Earth and Space

A simple celestial sphere

Practical Activity for 14-16 PRACTICAL PHYISCS


To show the apparent movement of the stars through the sky.

Apparatus and Materials

  • Umbrella, plain black

Health & Safety and Technical Notes

Make sure the umbrella is in good condition, with no exposed ribs at its edges.

Read our standard health & safety guidance

A simple model can be made from an ordinary umbrella. The star pattern drawn will depend upon your terrestrial location. You may be able to find a suitable star chart from the internet. For those in the northern hemisphere, when it is opened, the ferrule can represent the Pole Star, and constellations such as the Plough and Cassiopeia can be represented by paper discs stuck in the appropriate places to the underside of the umbrella, as shown in the diagram.

Chalk marks are not satisfactory: they tend to rub off when the umbrella is closed again. The eight ribs provide a useful guide in the marking up. Pairs of ribs enclose 45° (or three hours of time). The surface can include the circumpolar stars visible from your latitude.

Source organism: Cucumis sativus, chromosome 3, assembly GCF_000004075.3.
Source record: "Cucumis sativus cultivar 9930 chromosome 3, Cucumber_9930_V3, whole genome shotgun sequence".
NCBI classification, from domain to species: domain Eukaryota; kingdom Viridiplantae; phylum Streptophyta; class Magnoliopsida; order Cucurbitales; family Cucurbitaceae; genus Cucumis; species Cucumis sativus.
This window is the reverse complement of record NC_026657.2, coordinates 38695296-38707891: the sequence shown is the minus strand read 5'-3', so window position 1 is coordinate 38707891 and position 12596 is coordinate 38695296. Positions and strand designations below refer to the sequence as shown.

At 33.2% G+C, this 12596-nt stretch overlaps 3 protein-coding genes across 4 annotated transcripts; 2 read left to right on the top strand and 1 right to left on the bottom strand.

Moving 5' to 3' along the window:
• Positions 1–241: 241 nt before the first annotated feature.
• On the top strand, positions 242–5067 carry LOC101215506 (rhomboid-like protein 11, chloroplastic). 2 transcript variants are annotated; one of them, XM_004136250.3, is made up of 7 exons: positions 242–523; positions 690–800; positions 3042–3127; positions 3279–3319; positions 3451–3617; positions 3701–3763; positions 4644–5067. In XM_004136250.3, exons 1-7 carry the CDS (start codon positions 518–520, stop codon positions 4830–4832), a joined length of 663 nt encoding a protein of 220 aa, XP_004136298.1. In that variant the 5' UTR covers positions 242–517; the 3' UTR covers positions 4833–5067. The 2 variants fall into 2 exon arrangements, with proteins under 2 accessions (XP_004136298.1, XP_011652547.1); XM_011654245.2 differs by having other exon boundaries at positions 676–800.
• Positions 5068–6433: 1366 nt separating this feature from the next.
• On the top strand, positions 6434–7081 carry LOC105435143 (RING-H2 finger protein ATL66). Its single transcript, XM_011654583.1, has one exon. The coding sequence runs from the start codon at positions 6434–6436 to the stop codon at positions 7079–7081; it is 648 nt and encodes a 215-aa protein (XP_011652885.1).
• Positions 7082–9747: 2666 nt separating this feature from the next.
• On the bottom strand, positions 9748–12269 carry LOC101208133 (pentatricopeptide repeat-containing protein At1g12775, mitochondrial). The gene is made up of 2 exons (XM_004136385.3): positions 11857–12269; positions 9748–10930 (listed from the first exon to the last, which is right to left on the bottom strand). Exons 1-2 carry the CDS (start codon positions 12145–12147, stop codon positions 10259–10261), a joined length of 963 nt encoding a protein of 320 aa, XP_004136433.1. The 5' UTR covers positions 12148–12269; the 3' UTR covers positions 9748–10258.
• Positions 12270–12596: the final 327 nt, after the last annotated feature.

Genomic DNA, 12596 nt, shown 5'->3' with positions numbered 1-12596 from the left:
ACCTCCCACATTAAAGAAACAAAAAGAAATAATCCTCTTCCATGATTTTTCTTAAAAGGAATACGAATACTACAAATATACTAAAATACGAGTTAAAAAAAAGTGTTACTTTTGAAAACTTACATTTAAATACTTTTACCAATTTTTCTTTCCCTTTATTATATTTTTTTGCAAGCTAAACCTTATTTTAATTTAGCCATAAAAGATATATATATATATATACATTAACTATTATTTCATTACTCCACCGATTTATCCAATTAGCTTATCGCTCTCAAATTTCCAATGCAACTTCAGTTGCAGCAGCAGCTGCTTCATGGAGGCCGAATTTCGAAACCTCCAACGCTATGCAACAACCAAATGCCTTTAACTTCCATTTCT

An alternative would be to use a model of the celestial sphere.


  1. Spin the umbrella to show the apparent movement of the stars.

Teaching Notes

It is better to avoid the spinning Earth interpretation for beginners.

This experiment was safety-tested in April 2007

Limit Less Campaign

Support our manifesto for change

The IOP wants to support young people to fulfil their potential by doing physics. Please sign the manifesto today so that we can show our politicians there is widespread support for improving equity and inclusion across the education sector.

Sign today